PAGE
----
One of the fascinating aspects to being a teenager is the ability to express oneself and this opportunity is strong on the night of Halloween. Female and male adolescents can use their wild imagination to become anything they like, from a crass pirate to a bloody zombie to Frankenstein to a princess. There are many ways to be creative on this night that happens only once a year.
However, there are some adolescent girls that are going to use this opportunity to express their sexuality and not their creativity. In an article published in the Dallas News, the authors point out that there is a common theme among female adolescents to sexualize themselves and objectify their bodies. Rebecca Bigler and Sarah McKenney wrote:
Although the solitary act of wearing a sexy costume is unlikely to affect adolescent girls’ development, a generalized interest in being sexually alluring to boys appears to be harmful.
They pointed out that social science has found exposure to sexualized messages is associated with body dissatisfaction, disordered eating, low self-esteem and depression among adult women. Of course, this isn’t happening only on Halloween night, wearing tight fitting clothing, short skirts and high heels is a way of dress that young girls might wear all year round. In fact, in most forms of the media, a certain standard of physical beauty is heavily emphasized, sending a particular message to children and teens of the model of beauty to emulate. Although research on the correlation between the sexualization of females and mental illness (such as eating disorders) has been conducted across all age groups, it is worthy of noting that the particular age group that the media often focuses on is young adult women – female adolescents.
The APA defined sexualization as “occurring when a person’s value comes only from her/his sexual appeal or behavior, to the exclusion of other characteristics, and when a person is sexually objectified, e.g., made into a thing for another’s sexual use.” Sexualization also occurs when a person is held to a standard that equates physical attractiveness (narrowly defined) with being sexy and when sexuality is inappropriately imposed upon a person.
The trouble also arises when female teens objectify themselves. Self-objectification occurs when teens learn to think of themselves, their own bodies, as the object of others’ desires. This process begins when female teens internalize an observer’s perspective on their physical body and themselves accordingly. They treat their bodies as objects to be looked at and worthy of evaluation for their appearance.
Furthermore, a study found that the more that girls ages 11 to 15 years old internalize the importance of being sexually attractive to boys, the more they wear tight and cleavage revealing clothing. And another study found that adolescent girls who were preparing to be a part of a newscast prepared for the show differently. Those with higher levels of sexualization spent more time putting on makeup and less time practicing for the newscast.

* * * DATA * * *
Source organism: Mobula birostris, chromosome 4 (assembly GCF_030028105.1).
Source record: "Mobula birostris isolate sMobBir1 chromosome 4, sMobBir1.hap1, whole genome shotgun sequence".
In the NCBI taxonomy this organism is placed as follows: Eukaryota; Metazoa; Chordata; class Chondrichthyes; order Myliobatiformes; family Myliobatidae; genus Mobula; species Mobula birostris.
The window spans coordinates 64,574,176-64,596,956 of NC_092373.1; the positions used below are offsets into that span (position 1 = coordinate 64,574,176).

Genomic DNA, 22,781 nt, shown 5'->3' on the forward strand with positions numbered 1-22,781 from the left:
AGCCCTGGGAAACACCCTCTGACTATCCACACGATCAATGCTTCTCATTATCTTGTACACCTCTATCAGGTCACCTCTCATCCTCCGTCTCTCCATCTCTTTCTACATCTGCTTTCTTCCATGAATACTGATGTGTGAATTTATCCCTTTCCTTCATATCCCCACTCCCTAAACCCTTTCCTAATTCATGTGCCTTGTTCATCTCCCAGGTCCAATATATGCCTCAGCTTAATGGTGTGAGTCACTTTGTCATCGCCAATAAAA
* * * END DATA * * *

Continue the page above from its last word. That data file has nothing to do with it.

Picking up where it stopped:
Sexualization can disrupt a child’s sexual development by getting in the way of building a healthy sexual self-image. The tendency of sexualized teens to be commonly present themselves through the lens of the media affects the beliefs and attitudes of these young girls, and particularly, the way that they conceptualize femininity and sexuality. In fact, the APA indicates that those girls who are more frequently in touch with the mainstream media have stronger attitudes that reflect sexualization. Sadly, this trend is not only specific to America, but affects any country in which females can access Western media. Sexualization is a psychological pattern that can become obstacle to succeeding academically and occupationally. It is important for parents to recognize this pattern in their female teens and learn to encourage their creativity.
In fact, the opportunity for this is Halloween night. If parents notice that their female teens want a sexy costume, they can support their child’s choice of costume theme and then search for a less-sexualized version. Parents might also encourage their teen’s creativity by encouraging them to make their own costumes or inviting their uniqueness by suggesting costumes that reflect their child’s interests. As the authors of the article point out, parents might also explicitly identify features of the costume they don’t agree with and explain the concept of sexualization and the consequences it brings. Furthermore, parents might also explain that wearing revealing clothing distracts from what’s really important about girls and women: their skills, interests and personal qualities.